Michael O’Connor (whose 1980 opus, Hebrew Verse Structure, provides a compelling linguistically grounded description of the poetic line) has called the endurance of Lowthian parallelism a “horror” that wreaks havoc on lexical semantics and “is beyond the comprehension of any sensitive student of language.” Why does a model known to be a descriptive failure for a century persist in teaching resources and commentaries? It is because nothing compelling has risen to replace it. O’Connor’s linguistic analysis of the line offered the first piece to replacing the traditional model, but O’Connor’s model was more compelling for the structure of the poetic line than for the relationship of lines. In this study I take up interlineal syntax and offer an analysis that compliments and completes O’Connor’s approach, allowing us to provide a proper burial for the admirable but ultimately unworkable Lowthian parallelism.
With the emergence of the canonical approach to the Psalter, individual psalms are no longer studied as standalone compositions, but viewed along a continuum of psalms to provide meaning. While scholars have analysed alphabetic poems and how they add to meaning, the study of such poems has rarely gone beyond the individual psalm. This paper seeks to understand alphabetic poems within the horizon of the Psalter and whether they function together to provide meaning at the macrostructural level. The paper begins with analyses of eight generally accepted alphabetical acrostics in the Psalter. From their characteristics, a total of forty-six alphabetic poems are suggested. It is observed that these poems mark leitmotifs at prominent locations and develop the motif of David across the entire Psalter. The macrostructural logic of alphabetical poems, as a whole, is subservient to the overarching theological thrust of the Psalter.
The biblical portrayal of the Philistines is largely negative. Their military exploits, depicted extensively in the books of Judges and 1 Samuel—coupled with their religion, unaccustomed to the Israelite cult—have led several commentators to label them a prototypical “other.” To put it memorably, the Philistines are what Israel should not be. I attempt to nuance somewhat this overtly negative characterization of the Philistines by focusing on one incident in 1 Sam 6: the Philistines’ returning of the ark, accompanied with a peculiar offering of objects made of gold. I compare this ritual to the sacrificial actions of Eli’s sons in 1 Sam 2-4 to argue that, at least in 1 Sam 6, and with respect to what lies at the heart of Israel’s cult—the approach of the inscrutable and holy deity—the Israelites should be more like the Philistines.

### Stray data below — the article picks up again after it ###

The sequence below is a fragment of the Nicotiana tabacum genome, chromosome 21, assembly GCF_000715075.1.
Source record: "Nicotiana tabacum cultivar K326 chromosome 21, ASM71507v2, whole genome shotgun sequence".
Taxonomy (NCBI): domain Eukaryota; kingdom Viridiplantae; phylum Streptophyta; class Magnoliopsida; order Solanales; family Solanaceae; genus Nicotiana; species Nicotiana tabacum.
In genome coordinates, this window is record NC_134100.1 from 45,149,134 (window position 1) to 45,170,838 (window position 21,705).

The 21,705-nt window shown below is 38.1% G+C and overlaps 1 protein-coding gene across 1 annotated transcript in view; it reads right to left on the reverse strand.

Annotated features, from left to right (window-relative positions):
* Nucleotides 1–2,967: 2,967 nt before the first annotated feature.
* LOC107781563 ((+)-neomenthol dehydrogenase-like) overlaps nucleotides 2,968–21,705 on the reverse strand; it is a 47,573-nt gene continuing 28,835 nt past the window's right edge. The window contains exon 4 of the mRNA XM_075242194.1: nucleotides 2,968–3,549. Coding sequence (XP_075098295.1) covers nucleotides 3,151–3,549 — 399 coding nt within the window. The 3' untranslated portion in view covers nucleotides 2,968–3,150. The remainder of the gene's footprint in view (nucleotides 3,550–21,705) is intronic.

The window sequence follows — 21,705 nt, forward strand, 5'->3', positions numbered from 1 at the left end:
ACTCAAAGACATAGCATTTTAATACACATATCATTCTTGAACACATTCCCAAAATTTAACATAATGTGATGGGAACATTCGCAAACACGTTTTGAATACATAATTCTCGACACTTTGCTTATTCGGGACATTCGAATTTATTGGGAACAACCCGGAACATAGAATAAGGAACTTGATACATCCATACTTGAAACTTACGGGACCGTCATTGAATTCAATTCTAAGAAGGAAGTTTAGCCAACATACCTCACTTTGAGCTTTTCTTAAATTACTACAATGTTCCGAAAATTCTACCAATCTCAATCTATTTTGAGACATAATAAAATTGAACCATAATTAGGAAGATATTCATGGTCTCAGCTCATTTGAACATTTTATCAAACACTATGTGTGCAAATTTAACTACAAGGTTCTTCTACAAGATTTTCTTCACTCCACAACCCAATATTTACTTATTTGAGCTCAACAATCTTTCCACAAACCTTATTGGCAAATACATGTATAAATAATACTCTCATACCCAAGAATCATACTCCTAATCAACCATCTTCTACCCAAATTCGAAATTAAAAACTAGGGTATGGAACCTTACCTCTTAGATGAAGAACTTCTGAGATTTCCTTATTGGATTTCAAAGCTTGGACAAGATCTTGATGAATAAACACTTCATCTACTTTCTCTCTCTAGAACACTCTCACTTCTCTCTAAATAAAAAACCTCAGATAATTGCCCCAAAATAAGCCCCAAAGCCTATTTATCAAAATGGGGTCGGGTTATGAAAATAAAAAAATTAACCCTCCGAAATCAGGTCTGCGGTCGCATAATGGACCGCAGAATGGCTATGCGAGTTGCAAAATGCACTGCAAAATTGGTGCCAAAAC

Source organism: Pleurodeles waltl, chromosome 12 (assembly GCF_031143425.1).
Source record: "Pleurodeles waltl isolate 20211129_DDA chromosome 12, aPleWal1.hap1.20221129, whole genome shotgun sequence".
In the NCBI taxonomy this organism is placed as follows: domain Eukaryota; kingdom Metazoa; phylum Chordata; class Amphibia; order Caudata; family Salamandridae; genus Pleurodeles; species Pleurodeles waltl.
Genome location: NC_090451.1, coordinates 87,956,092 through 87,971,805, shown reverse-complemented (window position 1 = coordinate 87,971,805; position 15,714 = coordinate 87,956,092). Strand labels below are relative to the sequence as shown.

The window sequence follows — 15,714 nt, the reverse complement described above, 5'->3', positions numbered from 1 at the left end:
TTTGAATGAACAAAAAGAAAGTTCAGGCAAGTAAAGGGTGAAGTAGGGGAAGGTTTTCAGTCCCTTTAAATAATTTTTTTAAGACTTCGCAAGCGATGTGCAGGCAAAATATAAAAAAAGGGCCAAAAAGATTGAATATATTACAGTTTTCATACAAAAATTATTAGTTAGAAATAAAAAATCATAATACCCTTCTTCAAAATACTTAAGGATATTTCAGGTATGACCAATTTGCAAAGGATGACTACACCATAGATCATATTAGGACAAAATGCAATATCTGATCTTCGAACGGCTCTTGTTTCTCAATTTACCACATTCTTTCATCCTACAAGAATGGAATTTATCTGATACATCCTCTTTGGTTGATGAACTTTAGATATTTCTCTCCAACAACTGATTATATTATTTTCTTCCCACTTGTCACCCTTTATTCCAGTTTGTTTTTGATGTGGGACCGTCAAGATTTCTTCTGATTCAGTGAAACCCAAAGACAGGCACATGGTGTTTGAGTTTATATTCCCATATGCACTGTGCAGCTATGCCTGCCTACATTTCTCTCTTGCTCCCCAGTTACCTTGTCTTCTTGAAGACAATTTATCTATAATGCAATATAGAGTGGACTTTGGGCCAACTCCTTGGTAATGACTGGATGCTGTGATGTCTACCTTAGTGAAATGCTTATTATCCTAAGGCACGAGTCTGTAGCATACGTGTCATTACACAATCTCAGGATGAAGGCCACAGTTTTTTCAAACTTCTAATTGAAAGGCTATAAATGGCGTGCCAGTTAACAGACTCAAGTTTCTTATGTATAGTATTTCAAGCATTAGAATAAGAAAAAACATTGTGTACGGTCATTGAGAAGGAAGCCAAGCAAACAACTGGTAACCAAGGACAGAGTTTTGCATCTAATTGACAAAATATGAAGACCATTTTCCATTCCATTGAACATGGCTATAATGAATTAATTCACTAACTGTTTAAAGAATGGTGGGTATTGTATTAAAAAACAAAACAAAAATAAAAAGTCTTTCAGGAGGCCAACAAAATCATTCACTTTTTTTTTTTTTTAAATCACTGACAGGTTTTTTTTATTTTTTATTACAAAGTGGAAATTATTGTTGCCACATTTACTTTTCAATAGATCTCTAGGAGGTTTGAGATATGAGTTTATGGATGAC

It is general consensus that Malachi 3:23-24 is a redactional insertion to the book of Malachi. Scholars have argued that the insertion creates a closure either to the book of Malachi or to a larger corpus in the Hebrew Bible (e.g. the Law and the Prophets). In this article, I will present evidence that draws this consensus into question. I will examine a pattern of scriptural reuse found throughout the book of Malachi that is also found in Malachi 3:24. I will demonstrate that throughout Malachi and in Malachi 3:24, elements of Genesis 31-33 are reused. Based on this observation, I will compare the scribal mechanics and hermeneutic employed in the incorporation of the reused texts into the Malachi corpus with those used in Malachi 3.24. I will argue that there are enough similarities in the employed mechanics and hermeneutic to conclude that Malachi 3:24 is not a redactional insertion.
Three Hebrew ostraca, found near Khirbet Zanu’ (Ḥorvat Zanoaḥ) and published by Milevski and Naveh in 2005, were re-imaged using a high-end multispectral imaging technique. The re-imaging yielded dozens of changed or added characters and resulted in renewed, larger and improved readings, hereby published. In addition, we interpret the texts of the ostraca and place them in the context of the economy and administration of Judah in the seventh century BCE.
Several points tell against the usual translation of צור in Ps. 89:44a as the “edge” of the king’s sword. The Hebrew noun should be rendered as a divine epithet and vocative: “O Rock.” Verse 44 asserts that, far from being the Davidic king’s “Rock of salvation” (v. 27), Yahweh as Rock “turns back” the king’s sword.